<!-- Telerik references --> <link href="///Telerik.UI/css/common.css" rel="stylesheet" /> <link href="///Telerik.UI/css/light.css" rel="stylesheet" /> <script src="///Telerik.UI/js/jquery.js"></script> <script src="///Telerik.UI/js/ui.js"></script>
<!-- Telerik references -->
<link href="///Telerik.UI/css/common.css" rel="stylesheet" />
<link href="///Telerik.UI/css/light.css" rel="stylesheet" />
You can chose between the light and the dark theme. I‘ve used the light theme by selecting “Telerik.UI/css/light.css". I prefer the dark theme for my application, and the light theme for the Telerik RadControls. The dark theme for the application is important, as it conserves battery to have a dark background. Using the light theme for the controls makes them “pop” off the page, and (IMHO) provides a more compelling user experience. That being said, you have options, and you should evaluate the combinations for yourself.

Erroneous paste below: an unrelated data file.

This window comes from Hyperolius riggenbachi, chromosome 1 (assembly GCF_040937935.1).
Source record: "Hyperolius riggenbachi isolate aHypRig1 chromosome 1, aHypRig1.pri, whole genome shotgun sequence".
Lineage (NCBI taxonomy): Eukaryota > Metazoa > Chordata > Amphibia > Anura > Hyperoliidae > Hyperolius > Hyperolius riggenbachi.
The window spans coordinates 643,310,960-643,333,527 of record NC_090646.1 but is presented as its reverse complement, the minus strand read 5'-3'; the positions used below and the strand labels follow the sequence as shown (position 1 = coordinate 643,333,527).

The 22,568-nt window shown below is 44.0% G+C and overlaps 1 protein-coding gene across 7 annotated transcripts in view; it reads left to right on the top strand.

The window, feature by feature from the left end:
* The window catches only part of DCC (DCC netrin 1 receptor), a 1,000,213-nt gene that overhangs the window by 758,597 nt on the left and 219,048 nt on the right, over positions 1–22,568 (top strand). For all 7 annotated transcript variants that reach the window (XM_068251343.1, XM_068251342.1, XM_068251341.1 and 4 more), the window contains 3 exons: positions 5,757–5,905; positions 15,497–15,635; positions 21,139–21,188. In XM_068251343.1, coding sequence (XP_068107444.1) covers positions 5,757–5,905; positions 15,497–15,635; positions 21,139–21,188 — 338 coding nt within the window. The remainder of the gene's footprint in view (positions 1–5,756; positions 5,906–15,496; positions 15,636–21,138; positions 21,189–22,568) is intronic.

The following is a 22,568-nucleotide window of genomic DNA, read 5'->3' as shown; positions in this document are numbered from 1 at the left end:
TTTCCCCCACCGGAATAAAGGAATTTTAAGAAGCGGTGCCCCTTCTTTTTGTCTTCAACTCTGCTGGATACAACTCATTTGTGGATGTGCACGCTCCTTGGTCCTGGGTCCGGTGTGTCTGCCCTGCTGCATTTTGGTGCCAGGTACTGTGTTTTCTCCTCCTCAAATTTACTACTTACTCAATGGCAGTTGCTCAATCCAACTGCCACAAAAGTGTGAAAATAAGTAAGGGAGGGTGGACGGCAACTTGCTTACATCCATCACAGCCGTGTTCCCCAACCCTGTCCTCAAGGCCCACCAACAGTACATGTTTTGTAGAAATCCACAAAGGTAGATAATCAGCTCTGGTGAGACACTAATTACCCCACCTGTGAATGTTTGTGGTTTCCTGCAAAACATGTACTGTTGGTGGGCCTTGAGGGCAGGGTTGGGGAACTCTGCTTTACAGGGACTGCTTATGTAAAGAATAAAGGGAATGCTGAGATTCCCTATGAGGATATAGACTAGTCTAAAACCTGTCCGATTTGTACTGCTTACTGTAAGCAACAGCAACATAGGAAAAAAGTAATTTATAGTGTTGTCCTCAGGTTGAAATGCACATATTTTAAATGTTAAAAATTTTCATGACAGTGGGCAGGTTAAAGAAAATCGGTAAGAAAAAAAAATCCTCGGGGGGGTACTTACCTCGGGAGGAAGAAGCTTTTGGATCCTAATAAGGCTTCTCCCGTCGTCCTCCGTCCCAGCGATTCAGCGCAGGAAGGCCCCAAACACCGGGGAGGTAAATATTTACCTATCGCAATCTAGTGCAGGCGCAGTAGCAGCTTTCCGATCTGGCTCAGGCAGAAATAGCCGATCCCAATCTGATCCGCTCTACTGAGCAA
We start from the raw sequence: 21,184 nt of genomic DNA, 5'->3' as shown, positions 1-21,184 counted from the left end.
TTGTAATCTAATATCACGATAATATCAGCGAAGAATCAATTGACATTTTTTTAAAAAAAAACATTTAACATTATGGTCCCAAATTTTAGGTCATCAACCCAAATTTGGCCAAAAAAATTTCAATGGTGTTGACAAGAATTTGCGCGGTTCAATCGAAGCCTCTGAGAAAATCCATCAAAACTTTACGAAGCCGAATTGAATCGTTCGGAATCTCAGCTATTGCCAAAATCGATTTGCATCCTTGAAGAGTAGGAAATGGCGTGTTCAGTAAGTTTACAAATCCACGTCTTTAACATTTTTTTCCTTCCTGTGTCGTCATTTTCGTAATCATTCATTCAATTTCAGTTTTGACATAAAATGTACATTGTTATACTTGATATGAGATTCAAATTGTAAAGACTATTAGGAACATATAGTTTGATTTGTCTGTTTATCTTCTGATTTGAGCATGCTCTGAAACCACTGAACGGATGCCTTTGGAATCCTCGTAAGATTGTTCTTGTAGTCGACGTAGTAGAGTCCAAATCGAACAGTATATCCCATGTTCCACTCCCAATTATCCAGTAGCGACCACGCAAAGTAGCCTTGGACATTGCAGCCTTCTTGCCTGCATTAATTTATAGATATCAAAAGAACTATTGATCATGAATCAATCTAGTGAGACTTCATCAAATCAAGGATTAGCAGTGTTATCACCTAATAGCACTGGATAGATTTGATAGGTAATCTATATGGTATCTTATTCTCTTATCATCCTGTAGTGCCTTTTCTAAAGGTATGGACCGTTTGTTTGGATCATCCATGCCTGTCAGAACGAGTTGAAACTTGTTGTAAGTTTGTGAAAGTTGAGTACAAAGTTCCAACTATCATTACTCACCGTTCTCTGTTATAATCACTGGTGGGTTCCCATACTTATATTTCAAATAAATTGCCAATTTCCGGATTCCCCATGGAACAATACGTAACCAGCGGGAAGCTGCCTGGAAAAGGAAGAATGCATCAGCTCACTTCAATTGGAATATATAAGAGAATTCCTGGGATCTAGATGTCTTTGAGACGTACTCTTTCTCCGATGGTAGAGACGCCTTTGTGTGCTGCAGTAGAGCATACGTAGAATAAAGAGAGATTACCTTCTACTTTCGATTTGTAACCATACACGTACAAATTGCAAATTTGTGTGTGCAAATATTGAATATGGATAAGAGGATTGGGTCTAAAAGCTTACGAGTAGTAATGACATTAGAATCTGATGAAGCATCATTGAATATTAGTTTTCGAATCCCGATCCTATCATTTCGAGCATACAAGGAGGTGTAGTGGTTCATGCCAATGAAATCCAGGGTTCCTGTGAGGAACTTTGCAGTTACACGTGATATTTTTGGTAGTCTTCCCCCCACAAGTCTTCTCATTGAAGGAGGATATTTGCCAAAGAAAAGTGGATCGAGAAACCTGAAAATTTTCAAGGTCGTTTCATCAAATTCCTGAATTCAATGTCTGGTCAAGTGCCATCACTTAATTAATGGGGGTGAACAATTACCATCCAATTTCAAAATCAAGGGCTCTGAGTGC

Now that you know how to manually add the RadControls for Windows 8 HTML manually, let’s take a quick spin around the supplied project template. Select the RadControls Windows 8 HTML Application template as shown in Figure 5.
Figure 5 – RadControls for Windows 8 HTML Application Template
This will start the new application wizard that allows you to select the version of RadControls for Windows 8 HTML (if you have more than one installed) and select the Light or Dark theme, as shown in Figure 6. Selecting the theme will set both the Windows 8 theme and the RadControls theme. If you want them to be different (like I described above), select the light theme here and then change the WinJS theme manually.
Figure 5 – The New Project Wizard
The Download button checks to see if there is a more recent version of the RadControls for Windows 8 HTML available. If your version is the latest, you will receive a dialog similar to Figure 7. If there is an updated version, you will have an opportunity to download and install it before continuing.